Australian regulators are considering their own antitrust case against Google after the US Justice Department filed a lawsuit against the tech giant for abusing its dominance in online search and advertising, the Associated Press reported Wednesday.

Competition and Consumer Commission Chairman Rod Sims described the US case as one of the world’s biggest antitrust cases over the past 20 years, adding that Australia would closely monitor the case.

Google has faced a lot of scrutiny in Australia: It is currently facing two court cases over allegations that it violated consumer and data privacy laws. The firm denies the allegations.

Meanwhile, Sims is preparing draft laws that would tackle the imbalance in bargaining power between Google and Australian media businesses that want the tech giant to pay for journalistic content that it features.

The bills propose that an arbitrator would make binding decisions on how much Google and Facebook must pay media companies for news content.

The company has also faced similar fights in the European Union with regulators trying to curb Google’s alleged quashing of competitors and imposing more than $9 billion in fines, according to Bloomberg.


When Is Meat, ‘Meat?’

The European Parliament will vote this week on whether to ban the use of meat-based terms, such as “hamburger” or “steak,” for products that contain plant-based ingredients, the Washington Post reported.

The proposals, believed to have been pushed by the meat industry, would also implement a ban on any term that compares vegetarian products such as plant-based milks, creams and cheeses to dairy ones like “butter substitute” or “cream-style.”

Supporters of the bill say that food labels should be clear and not confuse consumers, arguing that some buyers accidentally purchase vegetarian products while intending to buy meat-based ones.

Opponents and environmentalists, however, said that the proposal would confuse consumers even further and could stifle vegetarian innovation. They add that the bill makes little sense for the 27-nation bloc, which recently approved an effort to reduce carbon emissions by 60 percent by 2030.

The European Union has often been mocked for being too focused on food-labeling issues: The label “soy milk” has been banned in the entire bloc, while the term “veggie burgers” has been outlawed in France.

Nevertheless, advocates say that EU lawmakers appear divided on the ban.


Of Rivers and Monsters

The mystery of the infamous Spinosaurus depicted in the third Jurassic Park movie as a “T. Rex killer” has finally been solved: The 50-foot-long dinosaur was a “river monster,” according to Smithsonian Magazine.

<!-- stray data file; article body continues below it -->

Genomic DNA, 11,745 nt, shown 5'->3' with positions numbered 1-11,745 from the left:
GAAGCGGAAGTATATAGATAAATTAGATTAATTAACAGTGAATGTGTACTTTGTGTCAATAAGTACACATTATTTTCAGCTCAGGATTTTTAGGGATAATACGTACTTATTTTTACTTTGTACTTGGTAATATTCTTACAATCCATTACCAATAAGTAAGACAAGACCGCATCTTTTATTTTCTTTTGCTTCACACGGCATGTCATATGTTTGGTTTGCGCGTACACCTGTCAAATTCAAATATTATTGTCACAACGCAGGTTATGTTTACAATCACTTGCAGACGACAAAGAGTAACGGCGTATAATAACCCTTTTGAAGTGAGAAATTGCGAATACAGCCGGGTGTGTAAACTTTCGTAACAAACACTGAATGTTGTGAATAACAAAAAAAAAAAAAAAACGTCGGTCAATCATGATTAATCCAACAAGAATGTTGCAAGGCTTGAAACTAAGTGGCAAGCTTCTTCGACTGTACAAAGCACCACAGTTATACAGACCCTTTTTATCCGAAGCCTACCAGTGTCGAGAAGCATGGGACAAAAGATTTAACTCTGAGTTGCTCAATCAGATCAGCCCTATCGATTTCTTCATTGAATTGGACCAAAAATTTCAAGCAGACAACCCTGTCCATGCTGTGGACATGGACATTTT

Since its discovery in Egypt in 1910, archaeologists have had a hard time determining whether the extinct predator terrorized land or water creatures nearly 100 million years ago. It had an elongated, crocodilian snout and sported a six-foot sail on its back, as well as preferred to hang around rivers.

Recently, paleontologists reported in a new paper that the creature was a freshwater predator after recovering a trove of more than 1,200 dinosaur teeth in the ancient Kem Kem river system in Morocco. Researchers said that nearly half of the teeth buried in sediments belonged to the Spinosaurus, suggesting that it had an aquatic lifestyle and fed on fish.

“The results are fully consistent with the idea of a truly water-dwelling, ‘river monster,’” said co-author David Martill.

But aside from teeth, new findings have also categorized the dinosaur as an aquatic creature. Earlier this year, a research team found that the Spinosaurus’ tail had paddle-like bones that allowed it to be an adept swimmer.

The study finally solves a century-old mystery. Even so, some fans of the fearsome predator will be disappointed, hoping it was a land-dweller.

COVID-19 Global Update

More than 180 nations worldwide have confirmed cases of the coronavirus. The following have the highest numbers worldwide as of 4 a.m. ET*:

  1. US: 8,337,204 (+0.75%)
  2. India: 7,706,946 (+0.73%)
  3. Brazil: 5,298,772 (+0.47%)
  4. Russia: 1,438,219 (+0.00%)**
  5. Argentina: 1,037,325 (+1.80%)
  6. Spain: 1,005,295 (+1.72%)
  7. France: 1,000,369 (+2.78%)
  8. Colombia: 981,700 (+0.78%)
  9. Peru: 874,118 (+0.37%)
  10. Mexico: 867,559 (+0.80%)

Source: Johns Hopkins University

*Numbers change over 24 hours

**Numbers have been adjusted by affected country